Don’t fixate on the financial crisis. Our economic problems have been far longer in the making, and would have caught up with us sooner or later anyway.
That is one of the conclusions I take away from two striking essays: “The Great Divergence”, published in Slate last September by the journalist Timothy Noah; and The Great Stagnation, just published as a short e-book by the economics professor and blogger Tyler Cowen.
The two essays describe two disturbing trends that, while logically separable, seem to be related. Noah discusses a sharp increase in income inequality in the US since the early 1970s. After analysing many explanations, he concludes that the chief culprits are a tolerance for super-high salaries and bonuses on Wall Street and in the boardroom, and a failure of the US education system. Blaming China is considered, but largely dismissed.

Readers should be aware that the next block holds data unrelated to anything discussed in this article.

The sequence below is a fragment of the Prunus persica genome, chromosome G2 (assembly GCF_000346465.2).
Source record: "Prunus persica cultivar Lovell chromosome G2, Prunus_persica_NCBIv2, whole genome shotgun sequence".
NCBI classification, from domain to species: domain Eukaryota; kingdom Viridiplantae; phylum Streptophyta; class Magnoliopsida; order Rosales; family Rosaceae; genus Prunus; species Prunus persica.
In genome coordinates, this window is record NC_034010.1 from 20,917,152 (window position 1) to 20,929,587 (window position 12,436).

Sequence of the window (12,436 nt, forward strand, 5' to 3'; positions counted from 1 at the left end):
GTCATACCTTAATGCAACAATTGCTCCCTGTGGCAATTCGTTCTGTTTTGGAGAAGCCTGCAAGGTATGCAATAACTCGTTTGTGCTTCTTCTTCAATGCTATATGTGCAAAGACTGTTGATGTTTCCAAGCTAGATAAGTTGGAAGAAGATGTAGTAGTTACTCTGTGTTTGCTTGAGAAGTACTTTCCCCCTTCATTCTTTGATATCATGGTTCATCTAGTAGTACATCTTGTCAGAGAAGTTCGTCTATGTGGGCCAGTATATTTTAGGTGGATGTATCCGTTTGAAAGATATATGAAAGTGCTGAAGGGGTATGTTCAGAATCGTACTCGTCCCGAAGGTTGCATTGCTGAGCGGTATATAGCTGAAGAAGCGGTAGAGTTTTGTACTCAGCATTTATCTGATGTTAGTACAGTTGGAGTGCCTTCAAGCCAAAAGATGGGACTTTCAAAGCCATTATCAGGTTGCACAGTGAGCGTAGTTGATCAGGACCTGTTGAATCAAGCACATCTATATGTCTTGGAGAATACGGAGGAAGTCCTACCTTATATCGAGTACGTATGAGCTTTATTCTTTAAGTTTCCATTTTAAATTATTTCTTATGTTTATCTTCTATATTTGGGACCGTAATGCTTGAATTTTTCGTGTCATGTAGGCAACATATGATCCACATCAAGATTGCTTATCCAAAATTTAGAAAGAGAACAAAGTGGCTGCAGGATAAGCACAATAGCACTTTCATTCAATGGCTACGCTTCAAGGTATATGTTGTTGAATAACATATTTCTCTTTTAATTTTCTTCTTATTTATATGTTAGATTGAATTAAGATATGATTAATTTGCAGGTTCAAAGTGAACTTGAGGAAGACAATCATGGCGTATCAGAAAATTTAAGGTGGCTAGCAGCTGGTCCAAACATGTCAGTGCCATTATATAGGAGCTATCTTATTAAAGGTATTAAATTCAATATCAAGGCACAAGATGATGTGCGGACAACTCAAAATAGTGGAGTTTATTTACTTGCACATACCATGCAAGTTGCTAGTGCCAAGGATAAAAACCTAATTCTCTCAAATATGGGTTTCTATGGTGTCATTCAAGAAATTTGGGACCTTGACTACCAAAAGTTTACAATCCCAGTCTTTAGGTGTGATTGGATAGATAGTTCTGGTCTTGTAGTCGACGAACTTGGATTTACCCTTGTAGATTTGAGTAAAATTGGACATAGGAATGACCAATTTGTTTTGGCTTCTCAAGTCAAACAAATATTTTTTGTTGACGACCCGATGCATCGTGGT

Cowen begins with the fact that median family income in the US has barely increased, again since the early 1970s. Its growth rate has been about 0.5 per cent a year after inflation. The median family income is the income of the family in the middle of the income distribution. It is a useful measure precisely because it ignores the action at the top: if a Connecticut hedge fund manager made an extra $11bn in a year, this would raise the mean income of the US’s 110 million-ish households by $100 each. It wouldn’t alter the median income by a cent